Tuesday 9th February 2016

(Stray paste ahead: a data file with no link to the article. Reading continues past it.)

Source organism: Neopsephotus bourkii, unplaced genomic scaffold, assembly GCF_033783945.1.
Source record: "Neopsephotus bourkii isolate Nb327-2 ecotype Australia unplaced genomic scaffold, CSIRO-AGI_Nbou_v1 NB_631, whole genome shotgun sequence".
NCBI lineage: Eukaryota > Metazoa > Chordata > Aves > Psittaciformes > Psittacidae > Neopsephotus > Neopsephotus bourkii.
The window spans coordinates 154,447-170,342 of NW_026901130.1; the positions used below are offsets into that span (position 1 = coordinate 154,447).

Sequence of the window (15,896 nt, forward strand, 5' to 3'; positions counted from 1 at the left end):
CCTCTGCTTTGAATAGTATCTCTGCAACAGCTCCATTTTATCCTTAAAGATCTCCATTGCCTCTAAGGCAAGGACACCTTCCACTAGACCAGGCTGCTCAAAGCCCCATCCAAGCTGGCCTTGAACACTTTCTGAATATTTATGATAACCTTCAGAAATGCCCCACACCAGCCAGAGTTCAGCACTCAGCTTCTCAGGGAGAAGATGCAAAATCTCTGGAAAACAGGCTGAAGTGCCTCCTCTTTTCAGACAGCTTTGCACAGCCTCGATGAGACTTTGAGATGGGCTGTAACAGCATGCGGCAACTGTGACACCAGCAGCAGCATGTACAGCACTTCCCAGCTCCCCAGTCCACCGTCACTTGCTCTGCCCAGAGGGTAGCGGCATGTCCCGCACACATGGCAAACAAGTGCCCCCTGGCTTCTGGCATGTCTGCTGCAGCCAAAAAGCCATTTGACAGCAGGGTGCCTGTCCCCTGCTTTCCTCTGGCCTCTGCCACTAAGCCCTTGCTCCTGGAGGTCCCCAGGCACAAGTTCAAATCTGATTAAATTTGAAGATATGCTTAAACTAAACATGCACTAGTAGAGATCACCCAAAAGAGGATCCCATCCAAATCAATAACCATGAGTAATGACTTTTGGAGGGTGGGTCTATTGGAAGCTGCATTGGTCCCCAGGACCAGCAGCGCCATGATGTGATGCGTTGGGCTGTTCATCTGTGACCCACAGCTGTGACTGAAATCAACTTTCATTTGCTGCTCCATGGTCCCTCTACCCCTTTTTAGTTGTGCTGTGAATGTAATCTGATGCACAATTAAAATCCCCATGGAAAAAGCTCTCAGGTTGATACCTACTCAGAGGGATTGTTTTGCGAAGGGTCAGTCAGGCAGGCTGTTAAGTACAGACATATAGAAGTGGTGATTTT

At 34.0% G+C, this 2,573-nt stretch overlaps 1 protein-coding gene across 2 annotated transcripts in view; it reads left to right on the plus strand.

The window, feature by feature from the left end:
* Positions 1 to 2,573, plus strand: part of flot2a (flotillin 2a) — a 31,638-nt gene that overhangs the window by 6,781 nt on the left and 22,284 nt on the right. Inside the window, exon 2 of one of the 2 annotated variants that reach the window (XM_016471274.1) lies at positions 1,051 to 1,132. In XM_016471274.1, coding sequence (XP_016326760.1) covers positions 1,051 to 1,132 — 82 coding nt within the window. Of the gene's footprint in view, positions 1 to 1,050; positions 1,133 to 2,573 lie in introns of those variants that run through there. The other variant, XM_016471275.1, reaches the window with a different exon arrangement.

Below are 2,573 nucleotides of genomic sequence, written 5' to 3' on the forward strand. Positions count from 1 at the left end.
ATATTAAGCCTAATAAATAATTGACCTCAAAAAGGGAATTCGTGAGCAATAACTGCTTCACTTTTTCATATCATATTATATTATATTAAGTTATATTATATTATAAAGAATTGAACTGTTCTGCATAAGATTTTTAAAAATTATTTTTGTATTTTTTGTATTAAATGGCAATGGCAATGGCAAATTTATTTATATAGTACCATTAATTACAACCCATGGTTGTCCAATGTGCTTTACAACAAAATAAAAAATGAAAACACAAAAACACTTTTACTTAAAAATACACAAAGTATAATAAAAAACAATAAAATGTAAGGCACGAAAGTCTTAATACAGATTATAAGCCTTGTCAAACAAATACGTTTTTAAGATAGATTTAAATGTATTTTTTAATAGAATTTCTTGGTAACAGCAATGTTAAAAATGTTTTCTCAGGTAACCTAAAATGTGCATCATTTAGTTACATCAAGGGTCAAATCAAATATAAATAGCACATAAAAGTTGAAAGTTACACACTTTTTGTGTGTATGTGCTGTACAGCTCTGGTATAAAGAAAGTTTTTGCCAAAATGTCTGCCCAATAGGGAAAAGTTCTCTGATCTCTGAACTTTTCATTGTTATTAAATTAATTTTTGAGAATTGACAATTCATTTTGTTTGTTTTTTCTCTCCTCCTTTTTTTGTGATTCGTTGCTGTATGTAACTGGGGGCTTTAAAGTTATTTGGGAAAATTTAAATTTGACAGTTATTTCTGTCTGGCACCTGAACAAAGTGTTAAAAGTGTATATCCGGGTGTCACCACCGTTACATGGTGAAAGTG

NEWS TICKER: KPMG has appointed Adrian Stone as its UK head of audit with immediate effect, succeeding Tony Cates who now leads KPMG's international markets and government practice. Stone joined KPMG's Sheffield office in 1984 and has been an audit partner since 1997. He previously held several senior roles in KPMG's audit practice including head of audit for the north of England and Scotland, chief operating officer for the UK audit practice, head of internal audit and head of KPMG's department of professional practice. He has been KPMG's interim head of audit since November last year - Bridge Bank says it has provided faith based Spark Networks with a $10m revolving credit facility - BNP Paribas Securities Services has been appointed by Sampo Group, the Finnish financial services group, to provide global custody and settlement services for Sampo’s €25bn of insurance assets held globally - Saudi Arabia is reportedly reconsidering the requirement for foreign companies setting up in the country to have a local partner. A committee led by the Saudi Arabian General Investment Authority, the Ministry of Commerce and Industry and the Ministry of Labour, will look at ways to spur additional inward investment into the realm, according to newspaper Asharq Al Awsat. The committee is expected to ease the bureaucratic barriers for foreign firms that want access to the Saudi Arabian economy. Foreign direct investment is vital as the kingdom looks to make up foreign exchange losses and balance its $98bn budget deficit – European president Donald Tusk met with Georgian premier Giorgi Kvirikashvili today. Discussion focused on continued reforms of the Georgian judiciary, rule of law and human rights are important priorities and I underlined the EU's readiness to assist. It is crucial that criminal investigations and prosecutions be evidence-based, transparent and impartial, in line with the commitments of the Association Agreement. “I share Georgia's concerns about the continued implementation of the so-called “treaties" between Russia and Abkhazia and South Ossetia. I saw for myself the situation at the administrative boundary line, including the "borderisation" [sic] process, during my last visit to Georgia,” said Tusk following the meeting. The European Union will continue to give its firm support for the territorial integrity of Georgia within its internationally recognised borders.” - February 9th 2016: The Polish Financial Supervision Authority (KNF) at its meeting today confirmed the appointment of Małgorzata Zaleska as President of the Management Board of the Warsaw Stock Exchange, following her appointment as president on January 12th. Zaleska is the director of the Institute of Banking, Warsaw School of Economics; the Chairperson of the Committee of Finance Sciences of the Polish Academy of Sciences; a member of the NBP Economic Research Committee; a member of the Central Commission for Degrees in Finance – Today’s equity markets tell a tale of fears of a global slowdown with even the US considered a candidate for recession. The US session yesterday was not pretty, with the S&P500 down 1.42%. The index has lost around 9% of its value this year and is now 13% below the nominal high that it reached last year. The DJIA was down 1.1% and Nasdaq100 fell 1.59%. The Nasdaq100 is now 17.92% below the nominal high that it reached last year. Swissquote says: “The sentiment is risk-off at the moment, with gold reaching $1,200 for the first time since June. Gold’s bullish momentum continues yet commodity linked currencies such as the AUD and NZD failed to gain the advantage as outside precious metals and other commodities broadly fell. In particular, WTI Crude is now back around below $30 a barrel over continued oversupply concerns. Markets are now fearing that this period of lingering low oil prices could last a long time”. – In the Asian session Japanese stocks fell more than 5% and the yield on the benchmark government bond dropped into negative territory for the first time. The decision by the Bank of Japan to introduce negative interest rates looks to have pushed down yields for both short and longer termed bonds. In afternoon trading in the Asian session, the benchmark 10-year government bond was yielding minus 0.025; in other words, investors were willing to lend the over-indebted Japanese government money for 10 years and get back less than they put in. Remember that Japanese sovereign debt is more than double the country’s GDP. The question is now, how far down can yields go? Moreover, when will central banks stop flirting with negative interest rates. It is a dangerous policy. The stock market took the brunt of investor fears today, as the Nikkei Stock Average closed y down 5.4%, falling 918.86 points to finish at 16,085.44. This is a sizeable drop and the largest one-day fall for about two and a half years. Yet again, the yen did well, rising against the US dollar to 114.80. Financial shares took the brunt of today’s pain with Mitsubishi UFJ Financial Group Inc. (MTU) shares closing down 8.7%, and Nomura Holdings losing 9.1%. Australia's S&P/ASX 200 ended the session 2.9% lower, and New Zealand's S&P/NZX 50 was down 1.3%. India's Sensex was 1.2% lower. Chinese, Singapore and Korean markets are closed today. In Europe, equity futures are mixed. The CAC40 has dropped 0.22%, the DAX is down 0.21% while the FTSE100 is unchanged, but there’s still half a day’s trading to go.